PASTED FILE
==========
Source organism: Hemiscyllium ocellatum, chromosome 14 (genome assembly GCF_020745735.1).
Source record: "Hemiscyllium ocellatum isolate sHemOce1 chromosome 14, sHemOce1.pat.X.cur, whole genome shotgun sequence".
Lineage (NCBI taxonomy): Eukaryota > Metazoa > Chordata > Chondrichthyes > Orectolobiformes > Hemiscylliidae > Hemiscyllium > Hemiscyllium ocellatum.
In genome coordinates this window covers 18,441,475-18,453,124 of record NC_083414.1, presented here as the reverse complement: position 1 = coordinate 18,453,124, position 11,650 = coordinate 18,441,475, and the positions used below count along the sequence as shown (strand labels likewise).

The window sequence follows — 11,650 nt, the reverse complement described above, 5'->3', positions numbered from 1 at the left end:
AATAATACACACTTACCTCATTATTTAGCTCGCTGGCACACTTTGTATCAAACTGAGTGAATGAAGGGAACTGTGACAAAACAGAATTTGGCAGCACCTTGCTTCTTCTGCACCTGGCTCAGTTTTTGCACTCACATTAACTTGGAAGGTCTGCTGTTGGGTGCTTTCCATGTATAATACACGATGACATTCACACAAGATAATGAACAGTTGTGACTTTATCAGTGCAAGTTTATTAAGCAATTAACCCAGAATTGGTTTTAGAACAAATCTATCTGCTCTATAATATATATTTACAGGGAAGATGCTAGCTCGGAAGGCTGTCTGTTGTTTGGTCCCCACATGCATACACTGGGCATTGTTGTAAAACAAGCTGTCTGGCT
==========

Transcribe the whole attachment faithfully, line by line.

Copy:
Source organism: Hemiscyllium ocellatum, chromosome 14 (genome assembly GCF_020745735.1).
Source record: "Hemiscyllium ocellatum isolate sHemOce1 chromosome 14, sHemOce1.pat.X.cur, whole genome shotgun sequence".
Lineage (NCBI taxonomy): Eukaryota > Metazoa > Chordata > Chondrichthyes > Orectolobiformes > Hemiscylliidae > Hemiscyllium > Hemiscyllium ocellatum.
In genome coordinates this window covers 18,441,475-18,453,124 of record NC_083414.1, presented here as the reverse complement: position 1 = coordinate 18,453,124, position 11,650 = coordinate 18,441,475, and the positions used below count along the sequence as shown (strand labels likewise).

The window sequence follows — 11,650 nt, the reverse complement described above, 5'->3', positions numbered from 1 at the left end:
AATAATACACACTTACCTCATTATTTAGCTCGCTGGCACACTTTGTATCAAACTGAGTGAATGAAGGGAACTGTGACAAAACAGAATTTGGCAGCACCTTGCTTCTTCTGCACCTGGCTCAGTTTTTGCACTCACATTAACTTGGAAGGTCTGCTGTTGGGTGCTTTCCATGTATAATACACGATGACATTCACACAAGATAATGAACAGTTGTGACTTTATCAGTGCAAGTTTATTAAGCAATTAACCCAGAATTGGTTTTAGAACAAATCTATCTGCTCTATAATATATATTTACAGGGAAGATGCTAGCTCGGAAGGCTGTCTGTTGTTTGGTCCCCACATGCATACACTGGGCATTGTTGTAAAACAAGCTGTCTGGCT